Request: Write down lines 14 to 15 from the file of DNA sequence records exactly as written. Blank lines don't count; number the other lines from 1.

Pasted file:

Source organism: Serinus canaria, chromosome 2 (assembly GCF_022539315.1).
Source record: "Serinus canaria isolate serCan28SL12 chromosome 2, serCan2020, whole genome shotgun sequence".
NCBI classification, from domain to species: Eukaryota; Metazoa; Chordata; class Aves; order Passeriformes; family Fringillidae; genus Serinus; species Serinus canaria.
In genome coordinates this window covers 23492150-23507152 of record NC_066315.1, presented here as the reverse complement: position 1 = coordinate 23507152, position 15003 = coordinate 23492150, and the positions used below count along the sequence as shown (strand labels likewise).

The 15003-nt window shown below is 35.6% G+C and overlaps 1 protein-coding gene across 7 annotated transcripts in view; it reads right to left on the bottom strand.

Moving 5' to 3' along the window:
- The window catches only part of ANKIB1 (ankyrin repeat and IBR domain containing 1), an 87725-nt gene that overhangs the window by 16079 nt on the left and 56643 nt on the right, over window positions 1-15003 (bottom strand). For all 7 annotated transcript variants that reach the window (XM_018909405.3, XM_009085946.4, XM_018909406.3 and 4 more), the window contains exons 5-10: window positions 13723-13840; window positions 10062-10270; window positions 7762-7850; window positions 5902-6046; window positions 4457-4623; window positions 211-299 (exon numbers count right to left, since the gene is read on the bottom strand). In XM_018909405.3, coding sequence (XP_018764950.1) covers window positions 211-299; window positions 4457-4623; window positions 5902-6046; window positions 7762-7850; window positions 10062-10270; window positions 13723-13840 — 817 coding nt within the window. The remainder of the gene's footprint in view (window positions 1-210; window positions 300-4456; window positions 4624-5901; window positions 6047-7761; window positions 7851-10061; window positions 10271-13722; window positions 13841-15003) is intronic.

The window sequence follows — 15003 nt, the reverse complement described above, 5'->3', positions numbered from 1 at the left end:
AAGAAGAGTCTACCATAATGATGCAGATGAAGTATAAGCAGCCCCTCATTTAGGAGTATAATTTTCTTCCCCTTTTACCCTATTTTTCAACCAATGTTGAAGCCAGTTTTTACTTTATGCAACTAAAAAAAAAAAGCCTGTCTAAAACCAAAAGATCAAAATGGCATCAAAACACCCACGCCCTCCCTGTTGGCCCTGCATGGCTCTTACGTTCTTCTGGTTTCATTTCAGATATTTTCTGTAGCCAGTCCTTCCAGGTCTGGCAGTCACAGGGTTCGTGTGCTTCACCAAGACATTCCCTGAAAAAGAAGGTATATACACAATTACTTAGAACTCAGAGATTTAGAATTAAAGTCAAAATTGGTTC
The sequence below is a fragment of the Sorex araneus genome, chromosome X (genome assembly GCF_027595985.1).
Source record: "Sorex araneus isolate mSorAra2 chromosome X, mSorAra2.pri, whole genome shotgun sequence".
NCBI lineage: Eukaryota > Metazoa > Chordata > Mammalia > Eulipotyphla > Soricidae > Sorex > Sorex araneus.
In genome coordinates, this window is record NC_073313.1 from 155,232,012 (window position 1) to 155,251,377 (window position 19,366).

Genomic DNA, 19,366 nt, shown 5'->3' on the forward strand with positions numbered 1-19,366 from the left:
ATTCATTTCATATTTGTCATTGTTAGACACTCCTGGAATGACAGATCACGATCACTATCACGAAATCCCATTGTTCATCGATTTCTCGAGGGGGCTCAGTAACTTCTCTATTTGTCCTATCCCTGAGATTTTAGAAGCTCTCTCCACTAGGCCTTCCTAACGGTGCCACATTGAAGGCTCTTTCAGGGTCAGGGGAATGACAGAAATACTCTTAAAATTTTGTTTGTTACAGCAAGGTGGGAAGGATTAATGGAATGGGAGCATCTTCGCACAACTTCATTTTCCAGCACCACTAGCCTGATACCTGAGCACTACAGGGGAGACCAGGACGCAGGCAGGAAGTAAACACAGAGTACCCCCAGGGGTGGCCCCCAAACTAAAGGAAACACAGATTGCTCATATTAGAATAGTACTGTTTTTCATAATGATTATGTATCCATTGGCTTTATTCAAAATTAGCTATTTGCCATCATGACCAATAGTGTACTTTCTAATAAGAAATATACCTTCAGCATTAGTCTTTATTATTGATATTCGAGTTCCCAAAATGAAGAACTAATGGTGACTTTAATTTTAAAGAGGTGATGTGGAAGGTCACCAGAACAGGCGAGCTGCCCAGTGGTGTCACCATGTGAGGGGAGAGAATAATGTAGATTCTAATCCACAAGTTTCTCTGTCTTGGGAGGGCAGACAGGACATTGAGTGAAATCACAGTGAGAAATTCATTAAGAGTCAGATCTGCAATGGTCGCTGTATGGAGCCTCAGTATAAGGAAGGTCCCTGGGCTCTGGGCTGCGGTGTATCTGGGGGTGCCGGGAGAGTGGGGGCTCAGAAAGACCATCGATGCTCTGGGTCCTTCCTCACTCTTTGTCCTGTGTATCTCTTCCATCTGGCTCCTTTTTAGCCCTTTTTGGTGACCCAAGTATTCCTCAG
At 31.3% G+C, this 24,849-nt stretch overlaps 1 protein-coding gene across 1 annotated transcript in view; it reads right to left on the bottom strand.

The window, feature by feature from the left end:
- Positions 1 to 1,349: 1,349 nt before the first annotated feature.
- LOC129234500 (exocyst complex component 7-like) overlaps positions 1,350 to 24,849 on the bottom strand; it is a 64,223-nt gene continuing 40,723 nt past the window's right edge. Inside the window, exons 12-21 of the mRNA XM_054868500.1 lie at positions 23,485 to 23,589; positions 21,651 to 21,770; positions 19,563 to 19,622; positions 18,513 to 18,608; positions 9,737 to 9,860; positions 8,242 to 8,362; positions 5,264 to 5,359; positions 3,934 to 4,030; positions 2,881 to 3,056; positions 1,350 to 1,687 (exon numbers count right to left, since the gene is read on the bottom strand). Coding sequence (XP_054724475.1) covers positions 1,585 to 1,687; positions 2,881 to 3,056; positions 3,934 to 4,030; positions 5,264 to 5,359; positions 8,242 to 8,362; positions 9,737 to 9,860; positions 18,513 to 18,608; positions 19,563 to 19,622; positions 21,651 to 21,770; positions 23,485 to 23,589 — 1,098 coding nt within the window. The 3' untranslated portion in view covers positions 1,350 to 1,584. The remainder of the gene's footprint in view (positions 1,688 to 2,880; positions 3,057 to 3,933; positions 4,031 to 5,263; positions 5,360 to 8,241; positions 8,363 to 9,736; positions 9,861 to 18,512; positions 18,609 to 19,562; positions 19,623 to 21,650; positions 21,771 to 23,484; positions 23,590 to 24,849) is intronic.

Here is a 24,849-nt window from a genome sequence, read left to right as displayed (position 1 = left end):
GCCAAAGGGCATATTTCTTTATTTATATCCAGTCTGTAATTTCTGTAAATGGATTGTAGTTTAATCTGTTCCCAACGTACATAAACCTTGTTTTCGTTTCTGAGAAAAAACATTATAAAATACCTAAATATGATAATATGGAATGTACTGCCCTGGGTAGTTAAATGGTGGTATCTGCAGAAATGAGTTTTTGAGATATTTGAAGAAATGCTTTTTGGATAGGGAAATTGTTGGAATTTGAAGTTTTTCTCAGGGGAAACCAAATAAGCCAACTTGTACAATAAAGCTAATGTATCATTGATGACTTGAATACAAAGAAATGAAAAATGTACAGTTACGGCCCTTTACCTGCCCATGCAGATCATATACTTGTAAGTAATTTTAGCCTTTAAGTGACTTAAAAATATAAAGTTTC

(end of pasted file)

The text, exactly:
Genomic DNA, 19,366 nt, shown 5'->3' on the forward strand with positions numbered 1-19,366 from the left:
ATTCATTTCATATTTGTCATTGTTAGACACTCCTGGAATGACAGATCACGATCACTATCACGAAATCCCATTGTTCATCGATTTCTCGAGGGGGCTCAGTAACTTCTCTATTTGTCCTATCCCTGAGATTTTAGAAGCTCTCTCCACTAGGCCTTCCTAACGGTGCCACATTGAAGGCTCTTTCAGGGTCAGGGGAATGACAGAAATACTCTTAAAATTTTGTTTGTTACAGCAAGGTGGGAAGGATTAATGGAATGGGAGCATCTTCGCACAACTTCATTTTCCAGCACCACTAGCCTGATACCTGAGCACTACAGGGGAGACCAGGACGCAGGCAGGAAGTAAACACAGAGTACCCCCAGGGGTGGCCCCCAAACTAAAGGAAACACAGATTGCTCATATTAGAATAGTACTGTTTTTCATAATGATTATGTATCCATTGGCTTTATTCAAAATTAGCTATTTGCCATCATGACCAATAGTGTACTTTCTAATAAGAAATATACCTTCAGCATTAGTCTTTATTATTGATATTCGAGTTCCCAAAATGAAGAACTAATGGTGACTTTAATTTTAAAGAGGTGATGTGGAAGGTCACCAGAACAGGCGAGCTGCCCAGTGGTGTCACCATGTGAGGGGAGAGAATAATGTAGATTCTAATCCACAAGTTTCTCTGTCTTGGGAGGGCAGACAGGACATTGAGTGAAATCACAGTGAGAAATTCATTAAGAGTCAGATCTGCAATGGTCGCTGTATGGAGCCTCAGTATAAGGAAGGTCCCTGGGCTCTGGGCTGCGGTGTATCTGGGGGTGCCGGGAGAGTGGGGGCTCAGAAAGACCATCGATGCTCTGGGTCCTTCCTCACTCTTTGTCCTGTGTATCTCTTCCATCTGGCTCCTTTTTAGCCCTTTTTGGTGACCCAAGTATTCCTCAG